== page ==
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A Yankee Notebook

January 21, 2013


MONTPELIER, VT – Some of us remember where we were on December 7, 1941, when the news arrived (I was at my grandmother’s house for Sunday dinner.); many of us remember November 22, 1963 (I was monitoring a study hall of high school students, one of whom stood up and happily pumped his fist.); and almost all of us remember Tuesday, September 11, 2001 (Our daughter Martha called and almost shouted, “Turn on your TV!”). All three were dates on which something dark and hateful crawled out of the shadows and changed our personal and national lives forever.

Pearl Harbor inspired, the next day, a nearly unanimous, angry declaration of war against Japan; John Kennedy’s assassination unleashed a nearly unanimous spasm of grief (I can feel it welling up in my eyes again as I type these words); and the destruction of the World Trade Center triggered a nearly universal outpouring of pathos, shock, and outrage.

After more than four years of bloody island-hopping and naval battles, we settled our beef with Japan on the deck of the battleship Missouri. After almost 50 years, that awful Friday afternoon in Dallas has – in spite of the fervid evidences of conspiracy presented by loonies with too little to do – has receded to a throb, like the pain in a long-ago-broken leg, and a regret for what might have been.

But 9/11 remains an open wound; our national consciousness still hasn’t been able to wrap itself around the motives of the men who took flying lessons in the United States and then hurtled to their doom with their planeloads of innocent passengers. In the aftermath of the calamity, as President Bush stood upon a pile of rubble with a dazed-looking elderly firefighter and declared a war on terrorists, the nation was once again almost unanimously behind him. Yet there were probably very few Americans – probably still are – who can distinguish between a Wahhabi Muslim and a Sufi. Most of us, including the news media, don’t know that “Taliban” is the plural of the noun “Talib,” or student. Remember “the American Taliban,” John Lindh? It was one guy. All most Americans know, or care, is that Islamic militants wear black hats, and we, white.

Shortly after the Trade Center attack, my friend Ken Shewmaker and I were talking about it. He’s professor emeritus of History (American Foreign Policy) at Dartmouth, and has the habit of liking to know what he’s talking about. We wondered about the motivations of the attackers: Were they political or religious, or both? He expressed discomfort that, while as a faithful Lutheran he knew his Bible pretty well, he’d never ventured into the Quran. And shortly afterward – I knew he would – he did. Not to be outdone, so did I. I was quite put off by the introductory remarks of the editor that, unless you know Arabic and can appreciate the poetry, you’re missing an essential part of the meaning. Still, I soldiered on.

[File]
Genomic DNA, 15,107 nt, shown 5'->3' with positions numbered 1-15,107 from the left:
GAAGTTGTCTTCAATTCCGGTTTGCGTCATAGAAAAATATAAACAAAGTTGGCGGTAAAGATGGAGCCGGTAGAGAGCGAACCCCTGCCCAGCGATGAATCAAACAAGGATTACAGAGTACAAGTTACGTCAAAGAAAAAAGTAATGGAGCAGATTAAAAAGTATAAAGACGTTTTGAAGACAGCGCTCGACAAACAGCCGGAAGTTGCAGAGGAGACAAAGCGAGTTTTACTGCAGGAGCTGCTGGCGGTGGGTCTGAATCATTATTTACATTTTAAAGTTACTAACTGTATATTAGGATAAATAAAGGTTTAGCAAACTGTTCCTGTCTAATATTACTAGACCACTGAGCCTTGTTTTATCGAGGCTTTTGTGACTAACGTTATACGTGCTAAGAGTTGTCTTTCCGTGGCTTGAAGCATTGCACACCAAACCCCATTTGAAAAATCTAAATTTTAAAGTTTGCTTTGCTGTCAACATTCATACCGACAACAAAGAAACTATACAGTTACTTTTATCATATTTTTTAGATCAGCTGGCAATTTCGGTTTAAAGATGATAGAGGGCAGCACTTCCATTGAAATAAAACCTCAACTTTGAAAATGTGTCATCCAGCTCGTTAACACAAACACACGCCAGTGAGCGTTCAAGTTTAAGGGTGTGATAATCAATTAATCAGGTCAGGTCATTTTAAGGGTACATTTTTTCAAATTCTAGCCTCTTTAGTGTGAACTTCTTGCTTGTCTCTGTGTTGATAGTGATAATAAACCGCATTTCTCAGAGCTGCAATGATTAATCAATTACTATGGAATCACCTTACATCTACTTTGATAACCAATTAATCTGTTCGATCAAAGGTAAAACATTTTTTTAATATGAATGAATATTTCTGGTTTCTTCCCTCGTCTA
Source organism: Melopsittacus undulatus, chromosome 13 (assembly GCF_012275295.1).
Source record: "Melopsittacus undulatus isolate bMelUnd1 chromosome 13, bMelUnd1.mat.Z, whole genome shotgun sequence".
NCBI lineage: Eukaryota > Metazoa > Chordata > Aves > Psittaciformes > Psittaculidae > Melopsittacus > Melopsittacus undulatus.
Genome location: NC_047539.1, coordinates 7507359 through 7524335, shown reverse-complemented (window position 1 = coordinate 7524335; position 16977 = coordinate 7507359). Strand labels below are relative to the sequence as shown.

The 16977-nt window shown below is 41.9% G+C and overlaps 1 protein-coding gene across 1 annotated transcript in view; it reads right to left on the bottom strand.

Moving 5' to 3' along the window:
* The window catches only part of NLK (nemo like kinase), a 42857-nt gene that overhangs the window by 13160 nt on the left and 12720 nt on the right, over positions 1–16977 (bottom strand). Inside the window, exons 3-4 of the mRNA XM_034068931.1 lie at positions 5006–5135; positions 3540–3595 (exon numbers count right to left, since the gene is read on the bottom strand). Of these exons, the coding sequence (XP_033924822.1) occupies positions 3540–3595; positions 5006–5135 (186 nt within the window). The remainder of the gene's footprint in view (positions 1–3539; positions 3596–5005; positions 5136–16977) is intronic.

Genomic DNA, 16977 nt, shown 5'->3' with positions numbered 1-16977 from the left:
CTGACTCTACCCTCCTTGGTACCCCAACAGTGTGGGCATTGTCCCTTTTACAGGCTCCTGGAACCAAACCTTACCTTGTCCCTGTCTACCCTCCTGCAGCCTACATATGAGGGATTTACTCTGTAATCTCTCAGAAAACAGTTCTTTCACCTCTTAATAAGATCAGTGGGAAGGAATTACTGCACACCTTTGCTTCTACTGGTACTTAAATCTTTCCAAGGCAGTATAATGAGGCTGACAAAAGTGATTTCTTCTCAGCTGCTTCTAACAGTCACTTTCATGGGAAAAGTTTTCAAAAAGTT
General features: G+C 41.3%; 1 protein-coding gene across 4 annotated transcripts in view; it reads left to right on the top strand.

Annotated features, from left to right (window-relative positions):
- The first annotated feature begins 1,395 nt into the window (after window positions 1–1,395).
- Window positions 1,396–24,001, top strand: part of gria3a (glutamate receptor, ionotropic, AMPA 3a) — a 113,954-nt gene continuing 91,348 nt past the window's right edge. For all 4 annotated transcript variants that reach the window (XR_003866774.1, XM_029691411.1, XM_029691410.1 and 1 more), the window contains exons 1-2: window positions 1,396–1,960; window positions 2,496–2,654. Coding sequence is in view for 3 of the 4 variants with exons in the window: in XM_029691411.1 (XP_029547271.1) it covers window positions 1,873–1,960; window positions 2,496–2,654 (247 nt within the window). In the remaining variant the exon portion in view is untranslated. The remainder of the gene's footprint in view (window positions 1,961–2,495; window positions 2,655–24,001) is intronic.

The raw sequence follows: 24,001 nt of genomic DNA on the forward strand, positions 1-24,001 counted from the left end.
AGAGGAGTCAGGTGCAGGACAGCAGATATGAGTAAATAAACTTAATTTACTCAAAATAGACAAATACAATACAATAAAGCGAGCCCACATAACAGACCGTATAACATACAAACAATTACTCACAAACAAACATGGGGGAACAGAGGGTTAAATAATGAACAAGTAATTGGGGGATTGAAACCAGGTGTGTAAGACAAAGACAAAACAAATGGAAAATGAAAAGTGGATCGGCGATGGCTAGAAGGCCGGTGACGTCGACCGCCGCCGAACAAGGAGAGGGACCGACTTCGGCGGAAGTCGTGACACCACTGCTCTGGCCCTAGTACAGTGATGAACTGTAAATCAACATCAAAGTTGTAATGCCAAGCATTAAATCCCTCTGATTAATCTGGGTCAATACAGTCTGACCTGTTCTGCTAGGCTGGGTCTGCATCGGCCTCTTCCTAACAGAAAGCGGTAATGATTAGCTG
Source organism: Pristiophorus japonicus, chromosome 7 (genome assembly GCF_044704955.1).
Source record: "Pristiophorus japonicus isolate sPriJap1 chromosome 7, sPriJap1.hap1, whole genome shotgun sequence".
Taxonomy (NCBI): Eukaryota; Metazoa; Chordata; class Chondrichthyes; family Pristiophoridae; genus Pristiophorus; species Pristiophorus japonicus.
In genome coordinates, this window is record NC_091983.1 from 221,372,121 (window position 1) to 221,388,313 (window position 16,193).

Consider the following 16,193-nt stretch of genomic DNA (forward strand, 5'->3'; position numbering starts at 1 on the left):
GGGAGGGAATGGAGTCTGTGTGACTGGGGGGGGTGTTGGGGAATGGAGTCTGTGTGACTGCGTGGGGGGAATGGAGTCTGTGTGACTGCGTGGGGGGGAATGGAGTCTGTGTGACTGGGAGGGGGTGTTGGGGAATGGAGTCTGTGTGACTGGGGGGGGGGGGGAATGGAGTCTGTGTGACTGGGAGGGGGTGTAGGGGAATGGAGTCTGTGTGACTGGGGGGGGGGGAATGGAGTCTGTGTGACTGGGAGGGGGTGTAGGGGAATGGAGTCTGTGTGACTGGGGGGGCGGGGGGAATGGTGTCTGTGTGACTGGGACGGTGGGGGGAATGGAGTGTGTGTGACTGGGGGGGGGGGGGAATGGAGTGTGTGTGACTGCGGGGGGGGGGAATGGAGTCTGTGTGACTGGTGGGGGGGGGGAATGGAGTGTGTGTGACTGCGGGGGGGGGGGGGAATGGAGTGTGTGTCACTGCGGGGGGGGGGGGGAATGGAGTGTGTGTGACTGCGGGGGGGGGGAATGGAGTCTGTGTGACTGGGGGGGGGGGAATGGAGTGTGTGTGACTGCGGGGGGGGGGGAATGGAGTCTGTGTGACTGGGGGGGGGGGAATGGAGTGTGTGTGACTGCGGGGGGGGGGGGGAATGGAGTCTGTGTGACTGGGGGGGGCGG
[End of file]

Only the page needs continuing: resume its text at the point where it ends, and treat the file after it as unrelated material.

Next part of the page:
Ken and I are pretty thoroughly steeped in the principles of our own traditions. He found the Quran a bit bloody-minded (“You can do business with an infidel or nonbeliever, but you can never be his friend.”); I found it as dull as our Book of Proverbs, full of truisms elevated by time and reverence to the level of divine revelation, and much regretted the difference in the status of women as dictated in the Quran and their subjugated standing in most Islamic cultures today.

As the outrage over 9/11 devolved into patriotic attacks on Islamic centers in the United States and a “crusade” against evildoers (a word incredibly poorly chosen by President Bush), many of us were struck by the fatwas and death threats issued by Muslim leaders offended by Western depictions of the Prophet. Salman Rushdie’s The Satanic Verses seems to me to be a fairly mild and not inaccurate volume; yet he has been under threat of assassination ever since its publication in 1988. Hitoshi Igarashi, the scholar who translated it into Japanese, was stabbed to death in his office in 1991. The Danish newspaper that carried cartoons of Muhammad in 2005 incited violent reactions and threats that continue to this day. We Christians who find this lack of a sense of humor a bit heavy should remember that we were burning each other to death for heresy only a few hundred years ago – and that Christianity has a 700-year head start on Islam.

At the end of our last discussion, Ken lent me a copy of Destiny Disrupted: A History of the World through Islamic Eyes. The author, Tamim Ansary, an Afghan, traces the history of Islam from the life of Muhammad to the present day. It was a bit of Schadenfreude for me to learn that Islam, just like Christianity, began to splinter immediately after its founder’s death, and that in the 1400 years since, just as in our 2100, dueling interpretations of his teachings – from fundamentalist to progressive and adaptive – have ebbed and flowed, more or less bloodily.

Much conflict between East and West stems from Muslims’ perception of Westerners meddling in affairs not their own. It sounds a lot like the way we felt about the British rule of colonial America. Under the impression that the United States has the answers to everybody’s problems, we’ve become the busybodies of the world. Case in point: the overthrow of the democratically elected prime minister of Iran by the CIA and British intelligence in 1953 and the installation of the shah – undone by the revolution of 1979, led by the Ayatollah Khomeini.

Ansary poses an intriguing possibility in his Afterword: that progress toward modernity and away from repressive interpretations of Islam has occurred most often when Islamic regimes were not pressured by outside forces. Unthreatened, Muslims tend to debate among themselves (as do we) rather than rally against the infidel. What an intriguing thought for Western foreign policy!

Photo by Willem lange